While this much absolute mobility, by itself, is encouraging, Currier says, taking absolute and relative mobility together gives a more nuanced picture. Together, they depict people on an escalator moving up together, while some people switch relative positions as they step up or down on the moving stairs.
Scott Winship, a Fellow in Economic Studies at the Brookings Institute, says that as a society grows richer, absolute mobility (being better off than your parents) becomes less important.
"It was more important that all of society became richer when everybody was farming and living hand-to-mouth," he says. "When society is that poor, absolute mobility is more important than equal opportunity to move up and down the ladder.
"When we get to be a rich society, as we are today, it becomes in some sense more important whether you are able to climb the rungs of the ladder. But if you are still starting out at the bottom and can only aspire to a limited amount of things when you become an adult, that goes against all of the ideals of the American Dream."
When McDaniel stops by his old house in Magna, he notices a few changes. The house is surrounded by a low chain-link fence — even across the driveway. A mini-satellite TV dish peeks over the eaves. A large garage (added by his mom before she moved) is on the side of the home. There is a trampoline and two sets of playground equipment in the front yard, something he didn't have when he lived there. He may be looking at a house occupied by someone a few rungs down the ladder on the income distribution scale, but it's seems better than what he experienced when his family occupied a similar rung.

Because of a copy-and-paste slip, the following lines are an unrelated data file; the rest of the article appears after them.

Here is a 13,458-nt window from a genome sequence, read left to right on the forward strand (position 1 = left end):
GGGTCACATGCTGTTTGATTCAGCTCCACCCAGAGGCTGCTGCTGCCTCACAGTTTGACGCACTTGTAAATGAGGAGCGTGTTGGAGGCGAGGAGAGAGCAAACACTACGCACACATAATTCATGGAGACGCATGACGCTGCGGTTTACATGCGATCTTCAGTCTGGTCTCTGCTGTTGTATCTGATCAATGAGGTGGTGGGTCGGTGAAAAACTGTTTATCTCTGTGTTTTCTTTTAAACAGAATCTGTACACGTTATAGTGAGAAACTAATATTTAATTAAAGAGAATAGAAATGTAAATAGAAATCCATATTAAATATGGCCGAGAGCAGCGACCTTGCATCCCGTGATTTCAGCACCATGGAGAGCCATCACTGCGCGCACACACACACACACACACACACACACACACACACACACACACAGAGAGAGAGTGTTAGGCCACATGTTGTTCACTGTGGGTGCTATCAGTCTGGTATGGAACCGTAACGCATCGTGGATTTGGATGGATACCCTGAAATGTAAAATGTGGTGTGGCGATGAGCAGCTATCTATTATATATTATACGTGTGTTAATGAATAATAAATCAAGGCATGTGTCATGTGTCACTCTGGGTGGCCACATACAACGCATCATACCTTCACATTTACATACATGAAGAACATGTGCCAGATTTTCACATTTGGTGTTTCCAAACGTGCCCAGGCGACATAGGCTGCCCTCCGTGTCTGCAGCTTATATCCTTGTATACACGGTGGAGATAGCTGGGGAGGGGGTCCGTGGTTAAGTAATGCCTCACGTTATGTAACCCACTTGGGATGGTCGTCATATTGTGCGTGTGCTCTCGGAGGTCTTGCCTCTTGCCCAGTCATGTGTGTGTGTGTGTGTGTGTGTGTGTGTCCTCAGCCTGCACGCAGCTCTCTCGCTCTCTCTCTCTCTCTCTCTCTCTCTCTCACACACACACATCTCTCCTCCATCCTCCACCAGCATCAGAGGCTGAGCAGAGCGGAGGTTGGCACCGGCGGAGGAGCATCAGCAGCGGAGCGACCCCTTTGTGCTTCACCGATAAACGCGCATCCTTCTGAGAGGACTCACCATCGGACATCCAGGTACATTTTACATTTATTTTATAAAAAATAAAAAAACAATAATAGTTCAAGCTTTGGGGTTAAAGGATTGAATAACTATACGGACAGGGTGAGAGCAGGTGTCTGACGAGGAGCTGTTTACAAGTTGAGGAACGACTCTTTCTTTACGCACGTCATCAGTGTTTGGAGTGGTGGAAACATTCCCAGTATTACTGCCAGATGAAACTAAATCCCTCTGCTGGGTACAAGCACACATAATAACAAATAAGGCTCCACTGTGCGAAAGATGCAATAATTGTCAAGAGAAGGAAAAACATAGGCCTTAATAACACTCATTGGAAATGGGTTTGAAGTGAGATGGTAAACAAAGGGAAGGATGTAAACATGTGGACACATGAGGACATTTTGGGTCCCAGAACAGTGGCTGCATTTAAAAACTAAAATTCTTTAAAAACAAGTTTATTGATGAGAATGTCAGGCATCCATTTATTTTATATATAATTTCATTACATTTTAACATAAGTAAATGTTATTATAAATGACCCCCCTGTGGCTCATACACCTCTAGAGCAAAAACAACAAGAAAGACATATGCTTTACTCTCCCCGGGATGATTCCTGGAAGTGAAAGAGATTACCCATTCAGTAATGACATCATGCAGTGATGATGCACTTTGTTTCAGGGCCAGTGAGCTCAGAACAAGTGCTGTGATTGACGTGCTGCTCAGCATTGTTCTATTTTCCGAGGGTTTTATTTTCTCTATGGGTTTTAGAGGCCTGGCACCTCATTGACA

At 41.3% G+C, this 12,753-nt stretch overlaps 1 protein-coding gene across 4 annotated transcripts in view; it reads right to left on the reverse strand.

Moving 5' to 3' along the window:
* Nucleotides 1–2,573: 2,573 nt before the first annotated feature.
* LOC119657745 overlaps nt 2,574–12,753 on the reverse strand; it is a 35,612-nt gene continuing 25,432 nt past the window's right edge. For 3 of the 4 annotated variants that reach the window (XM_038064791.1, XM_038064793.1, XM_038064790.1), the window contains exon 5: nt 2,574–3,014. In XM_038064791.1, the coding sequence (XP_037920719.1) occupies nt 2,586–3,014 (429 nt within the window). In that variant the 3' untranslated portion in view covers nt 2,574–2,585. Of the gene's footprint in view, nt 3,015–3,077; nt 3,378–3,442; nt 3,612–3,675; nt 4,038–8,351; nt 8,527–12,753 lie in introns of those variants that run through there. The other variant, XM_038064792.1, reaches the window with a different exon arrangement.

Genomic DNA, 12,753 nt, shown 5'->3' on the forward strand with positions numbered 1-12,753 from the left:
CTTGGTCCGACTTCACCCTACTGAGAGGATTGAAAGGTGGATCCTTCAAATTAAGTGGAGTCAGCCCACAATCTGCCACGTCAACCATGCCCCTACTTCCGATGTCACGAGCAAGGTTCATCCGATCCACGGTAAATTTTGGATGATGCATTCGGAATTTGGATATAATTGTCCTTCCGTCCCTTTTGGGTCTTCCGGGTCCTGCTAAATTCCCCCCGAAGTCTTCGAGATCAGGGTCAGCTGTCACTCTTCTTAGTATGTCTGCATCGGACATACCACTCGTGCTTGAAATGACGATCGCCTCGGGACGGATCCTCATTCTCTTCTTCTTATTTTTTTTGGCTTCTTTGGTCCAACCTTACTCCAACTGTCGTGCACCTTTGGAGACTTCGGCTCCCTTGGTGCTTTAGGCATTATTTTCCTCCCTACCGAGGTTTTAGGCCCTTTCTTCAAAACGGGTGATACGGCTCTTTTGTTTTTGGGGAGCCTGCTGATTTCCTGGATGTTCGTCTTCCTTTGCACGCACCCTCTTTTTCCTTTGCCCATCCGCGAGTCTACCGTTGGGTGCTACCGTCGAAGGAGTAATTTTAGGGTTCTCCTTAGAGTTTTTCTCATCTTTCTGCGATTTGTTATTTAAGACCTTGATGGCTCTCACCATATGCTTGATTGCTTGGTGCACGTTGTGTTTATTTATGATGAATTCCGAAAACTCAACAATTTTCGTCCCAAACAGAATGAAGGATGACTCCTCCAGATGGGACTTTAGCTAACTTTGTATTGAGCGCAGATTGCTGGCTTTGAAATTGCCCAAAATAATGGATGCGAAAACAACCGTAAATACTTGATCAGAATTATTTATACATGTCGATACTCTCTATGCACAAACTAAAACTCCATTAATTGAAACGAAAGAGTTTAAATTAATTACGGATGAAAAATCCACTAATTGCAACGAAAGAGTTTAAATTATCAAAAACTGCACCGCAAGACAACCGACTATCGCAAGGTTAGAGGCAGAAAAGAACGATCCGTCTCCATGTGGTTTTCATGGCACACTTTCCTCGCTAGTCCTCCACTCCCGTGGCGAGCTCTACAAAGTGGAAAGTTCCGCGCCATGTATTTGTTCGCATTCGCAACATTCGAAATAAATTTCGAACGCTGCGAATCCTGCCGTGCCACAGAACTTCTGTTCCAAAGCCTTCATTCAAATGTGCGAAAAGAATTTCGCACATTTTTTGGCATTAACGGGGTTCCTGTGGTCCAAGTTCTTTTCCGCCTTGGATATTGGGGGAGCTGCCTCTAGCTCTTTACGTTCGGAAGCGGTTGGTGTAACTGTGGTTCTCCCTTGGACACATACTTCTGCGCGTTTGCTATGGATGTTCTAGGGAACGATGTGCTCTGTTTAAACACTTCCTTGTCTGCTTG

"The grass is a little better than when we lived here," he says before driving away.
Before his mother had enough money to buy the small home in Magna, the family lived in a duplex in Salt Lake City. They called it "The Shop" because his grandfather, who owned the building, had his appliance repair business in the other unit. It was surrounded by railroad tracks, gangs and crime.
"When we moved to Magna we thought we were rich," he says. But his mother worked really hard, McDaniel says. "She wanted things to be better for us," he says. "She was a real proponent of education."
Her children did learn. They learned how to do the laundry, how to cook. They had to get themselves up in the morning to walk to school. "We learned a lot of skills from a very early age," McDaniel says.
By the time he was a teenager, his mother's efforts were paying off — the family was thoroughly middle class. "Mobility started with her," he says. Her extraordinary example of hard work and learning made another difference. McDaniel made education his vocation and is now the assistant superintendent in the Murray School District.
At the heart of the American Dream is equal opportunity for children — wherever they are born and in whatever condition — to rise above their situation. The factors affecting that opportunity are varied and complex. Opportunity Nation identified three major categories of these factors: economics, education and community.
Economic factors include things like income, spending and access to the Internet.
In the educational area are high school graduation rates, spending per pupil and percentage of adults with higher education.
Community factors include things like the number of churches or civic groups, volunteerism rates, crime rates, health care quality and availability of healthy foods.
Using all of these factors, Opportunity Nation created an online index measuring how well communities foster opportunity and the American Dream. The searchable index is at OpportunityNation.org.
"Opportunity is not just about money and it is not just about jobs," Edwards says. "Those are critical pieces, but if you are in a community where the number of primary care physicians is significantly less than other places it actually inhibits opportunity. If you are in a community that has no access to healthy foods, that is another inhibitor."
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